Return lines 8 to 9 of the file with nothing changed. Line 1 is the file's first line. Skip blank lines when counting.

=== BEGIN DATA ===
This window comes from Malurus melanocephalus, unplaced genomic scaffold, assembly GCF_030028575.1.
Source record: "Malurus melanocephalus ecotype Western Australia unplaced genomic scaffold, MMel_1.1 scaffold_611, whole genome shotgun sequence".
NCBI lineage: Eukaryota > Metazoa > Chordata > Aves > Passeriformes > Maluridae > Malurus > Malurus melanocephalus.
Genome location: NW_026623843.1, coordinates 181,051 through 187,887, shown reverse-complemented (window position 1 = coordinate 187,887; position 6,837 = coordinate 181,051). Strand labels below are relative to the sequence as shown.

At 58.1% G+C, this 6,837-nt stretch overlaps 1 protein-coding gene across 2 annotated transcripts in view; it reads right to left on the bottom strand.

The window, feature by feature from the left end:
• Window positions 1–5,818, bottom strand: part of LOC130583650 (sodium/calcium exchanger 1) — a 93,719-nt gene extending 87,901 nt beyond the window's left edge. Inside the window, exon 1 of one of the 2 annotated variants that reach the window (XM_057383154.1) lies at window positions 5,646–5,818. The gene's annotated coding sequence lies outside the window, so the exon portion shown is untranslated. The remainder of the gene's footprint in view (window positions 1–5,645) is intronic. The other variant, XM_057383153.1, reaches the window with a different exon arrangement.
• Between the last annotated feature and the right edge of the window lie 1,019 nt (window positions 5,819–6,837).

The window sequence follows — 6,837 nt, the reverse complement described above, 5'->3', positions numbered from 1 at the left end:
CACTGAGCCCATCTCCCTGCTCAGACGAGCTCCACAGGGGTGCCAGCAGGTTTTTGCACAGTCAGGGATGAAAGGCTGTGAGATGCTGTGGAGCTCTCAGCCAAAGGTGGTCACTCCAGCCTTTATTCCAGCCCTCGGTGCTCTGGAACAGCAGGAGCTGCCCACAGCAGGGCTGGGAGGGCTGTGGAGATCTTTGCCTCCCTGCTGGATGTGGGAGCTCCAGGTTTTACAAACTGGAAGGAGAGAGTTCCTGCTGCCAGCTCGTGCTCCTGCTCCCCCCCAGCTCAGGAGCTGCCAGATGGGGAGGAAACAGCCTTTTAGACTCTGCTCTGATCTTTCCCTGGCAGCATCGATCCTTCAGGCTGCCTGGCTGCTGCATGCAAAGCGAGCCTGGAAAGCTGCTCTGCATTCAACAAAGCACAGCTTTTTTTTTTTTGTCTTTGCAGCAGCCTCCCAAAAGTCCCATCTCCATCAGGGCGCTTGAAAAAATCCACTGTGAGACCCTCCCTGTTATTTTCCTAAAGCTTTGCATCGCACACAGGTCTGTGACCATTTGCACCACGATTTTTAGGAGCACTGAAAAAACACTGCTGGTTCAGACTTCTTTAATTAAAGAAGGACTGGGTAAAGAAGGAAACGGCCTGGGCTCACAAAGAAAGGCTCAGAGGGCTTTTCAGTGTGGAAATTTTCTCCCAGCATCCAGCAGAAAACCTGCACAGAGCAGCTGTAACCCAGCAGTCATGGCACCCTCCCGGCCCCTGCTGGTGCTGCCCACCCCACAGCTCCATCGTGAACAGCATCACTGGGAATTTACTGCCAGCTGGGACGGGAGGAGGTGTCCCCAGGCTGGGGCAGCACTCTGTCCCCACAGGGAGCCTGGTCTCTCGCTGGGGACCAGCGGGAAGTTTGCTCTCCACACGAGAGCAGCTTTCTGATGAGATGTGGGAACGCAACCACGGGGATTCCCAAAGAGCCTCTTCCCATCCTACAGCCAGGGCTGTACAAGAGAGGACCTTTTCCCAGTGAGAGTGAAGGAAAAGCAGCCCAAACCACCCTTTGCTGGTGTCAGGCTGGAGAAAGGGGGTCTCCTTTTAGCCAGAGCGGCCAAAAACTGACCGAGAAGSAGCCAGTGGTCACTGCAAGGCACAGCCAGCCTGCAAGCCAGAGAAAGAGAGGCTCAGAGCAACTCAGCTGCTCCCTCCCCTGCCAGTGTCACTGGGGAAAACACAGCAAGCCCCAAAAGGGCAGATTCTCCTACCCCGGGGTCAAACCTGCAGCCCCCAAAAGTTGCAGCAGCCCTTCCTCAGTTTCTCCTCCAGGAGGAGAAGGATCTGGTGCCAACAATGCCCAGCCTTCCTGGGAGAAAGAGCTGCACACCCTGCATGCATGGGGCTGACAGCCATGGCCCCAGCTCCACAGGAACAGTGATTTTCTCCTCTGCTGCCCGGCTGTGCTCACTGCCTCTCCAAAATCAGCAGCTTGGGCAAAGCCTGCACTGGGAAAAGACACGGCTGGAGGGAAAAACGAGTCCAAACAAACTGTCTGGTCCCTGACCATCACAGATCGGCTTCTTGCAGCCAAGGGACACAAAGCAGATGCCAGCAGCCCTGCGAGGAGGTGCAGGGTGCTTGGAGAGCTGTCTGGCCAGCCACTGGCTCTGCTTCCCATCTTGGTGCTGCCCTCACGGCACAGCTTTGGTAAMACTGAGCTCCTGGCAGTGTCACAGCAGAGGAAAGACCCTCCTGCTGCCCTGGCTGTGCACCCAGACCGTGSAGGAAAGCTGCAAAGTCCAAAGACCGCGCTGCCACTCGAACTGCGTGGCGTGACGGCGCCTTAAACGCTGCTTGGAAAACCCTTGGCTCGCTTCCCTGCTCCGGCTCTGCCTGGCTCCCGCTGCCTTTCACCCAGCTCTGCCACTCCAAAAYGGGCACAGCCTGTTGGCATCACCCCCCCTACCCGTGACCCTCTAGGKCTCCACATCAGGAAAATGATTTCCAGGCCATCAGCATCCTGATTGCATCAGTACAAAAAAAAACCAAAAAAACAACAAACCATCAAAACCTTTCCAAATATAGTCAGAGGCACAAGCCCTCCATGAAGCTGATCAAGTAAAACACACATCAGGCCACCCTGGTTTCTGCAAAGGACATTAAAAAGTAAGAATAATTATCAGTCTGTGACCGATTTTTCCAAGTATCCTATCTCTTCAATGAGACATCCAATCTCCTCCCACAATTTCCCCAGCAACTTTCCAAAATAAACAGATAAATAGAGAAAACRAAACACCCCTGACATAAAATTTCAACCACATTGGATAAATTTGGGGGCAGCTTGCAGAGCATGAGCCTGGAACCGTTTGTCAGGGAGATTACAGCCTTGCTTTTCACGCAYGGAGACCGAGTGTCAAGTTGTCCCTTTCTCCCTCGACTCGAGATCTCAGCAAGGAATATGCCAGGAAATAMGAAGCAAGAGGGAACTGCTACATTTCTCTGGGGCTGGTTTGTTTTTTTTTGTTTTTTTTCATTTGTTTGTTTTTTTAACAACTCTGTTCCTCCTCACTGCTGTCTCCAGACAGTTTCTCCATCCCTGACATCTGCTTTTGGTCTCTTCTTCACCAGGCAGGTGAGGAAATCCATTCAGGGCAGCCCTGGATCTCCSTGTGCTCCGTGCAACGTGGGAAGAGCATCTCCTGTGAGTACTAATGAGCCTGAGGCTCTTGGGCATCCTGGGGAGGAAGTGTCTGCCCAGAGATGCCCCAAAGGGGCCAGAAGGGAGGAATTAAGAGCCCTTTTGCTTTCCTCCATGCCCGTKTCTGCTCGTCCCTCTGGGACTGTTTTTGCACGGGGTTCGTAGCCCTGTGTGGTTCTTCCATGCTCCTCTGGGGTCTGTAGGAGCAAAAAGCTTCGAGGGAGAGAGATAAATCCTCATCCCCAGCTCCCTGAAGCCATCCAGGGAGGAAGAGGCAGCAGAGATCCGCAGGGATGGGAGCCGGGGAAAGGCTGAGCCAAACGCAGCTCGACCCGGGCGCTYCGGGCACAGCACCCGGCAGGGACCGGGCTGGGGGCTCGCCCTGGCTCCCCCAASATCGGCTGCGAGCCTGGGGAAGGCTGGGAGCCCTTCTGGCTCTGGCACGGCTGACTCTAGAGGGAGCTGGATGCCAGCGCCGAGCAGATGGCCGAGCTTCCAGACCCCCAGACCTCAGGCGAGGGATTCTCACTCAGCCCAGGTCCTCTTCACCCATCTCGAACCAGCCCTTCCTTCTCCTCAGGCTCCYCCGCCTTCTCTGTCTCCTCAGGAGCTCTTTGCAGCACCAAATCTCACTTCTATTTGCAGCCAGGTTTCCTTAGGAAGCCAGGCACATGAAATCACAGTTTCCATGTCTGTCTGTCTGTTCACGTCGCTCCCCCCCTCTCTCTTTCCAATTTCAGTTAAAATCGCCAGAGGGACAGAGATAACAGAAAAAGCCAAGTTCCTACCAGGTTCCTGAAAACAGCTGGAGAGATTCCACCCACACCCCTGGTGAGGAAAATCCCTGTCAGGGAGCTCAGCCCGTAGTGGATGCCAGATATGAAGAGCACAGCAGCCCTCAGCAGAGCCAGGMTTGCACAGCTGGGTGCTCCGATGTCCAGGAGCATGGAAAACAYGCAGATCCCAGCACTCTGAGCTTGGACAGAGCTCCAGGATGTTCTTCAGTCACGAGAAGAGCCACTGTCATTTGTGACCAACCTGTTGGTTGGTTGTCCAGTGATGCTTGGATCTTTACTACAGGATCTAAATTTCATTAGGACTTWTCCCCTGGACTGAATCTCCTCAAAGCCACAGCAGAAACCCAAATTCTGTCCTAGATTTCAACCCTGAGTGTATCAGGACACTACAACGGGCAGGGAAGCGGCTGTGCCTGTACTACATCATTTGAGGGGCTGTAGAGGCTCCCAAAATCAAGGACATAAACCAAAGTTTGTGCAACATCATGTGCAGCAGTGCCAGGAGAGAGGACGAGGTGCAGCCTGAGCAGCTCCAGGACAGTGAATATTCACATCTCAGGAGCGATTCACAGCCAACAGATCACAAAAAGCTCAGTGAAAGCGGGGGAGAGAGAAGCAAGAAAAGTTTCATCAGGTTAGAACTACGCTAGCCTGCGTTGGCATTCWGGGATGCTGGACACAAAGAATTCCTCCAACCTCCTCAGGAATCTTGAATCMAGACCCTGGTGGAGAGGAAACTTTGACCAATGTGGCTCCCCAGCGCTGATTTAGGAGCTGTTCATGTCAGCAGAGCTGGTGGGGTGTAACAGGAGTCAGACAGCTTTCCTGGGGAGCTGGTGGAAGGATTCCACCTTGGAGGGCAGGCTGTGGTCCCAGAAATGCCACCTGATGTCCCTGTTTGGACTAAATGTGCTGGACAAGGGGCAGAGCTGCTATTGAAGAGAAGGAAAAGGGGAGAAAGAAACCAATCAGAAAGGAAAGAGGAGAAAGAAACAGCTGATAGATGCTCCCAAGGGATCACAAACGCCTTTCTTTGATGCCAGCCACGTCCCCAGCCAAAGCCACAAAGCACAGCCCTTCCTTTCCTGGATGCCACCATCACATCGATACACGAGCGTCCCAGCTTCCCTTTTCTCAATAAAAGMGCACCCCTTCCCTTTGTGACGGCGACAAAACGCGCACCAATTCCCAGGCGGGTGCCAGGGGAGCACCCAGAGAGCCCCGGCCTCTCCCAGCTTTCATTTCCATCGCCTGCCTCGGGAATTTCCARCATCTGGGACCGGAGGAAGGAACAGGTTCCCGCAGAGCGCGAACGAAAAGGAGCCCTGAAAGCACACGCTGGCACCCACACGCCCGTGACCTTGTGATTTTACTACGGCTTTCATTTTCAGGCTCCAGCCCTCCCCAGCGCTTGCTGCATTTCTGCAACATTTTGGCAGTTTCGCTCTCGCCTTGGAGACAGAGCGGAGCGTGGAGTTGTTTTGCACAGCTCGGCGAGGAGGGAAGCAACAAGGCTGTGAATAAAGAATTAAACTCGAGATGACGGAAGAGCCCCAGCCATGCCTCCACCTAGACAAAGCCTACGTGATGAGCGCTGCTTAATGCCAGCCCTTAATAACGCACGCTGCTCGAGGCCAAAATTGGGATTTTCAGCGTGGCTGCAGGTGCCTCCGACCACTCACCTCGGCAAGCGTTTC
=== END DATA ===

• Between the last annotated feature and the right edge of the window lie 1,019 nt (window positions 5,819–6,837).

The window sequence follows — 6,837 nt, the reverse complement described above, 5'->3', positions numbered from 1 at the left end: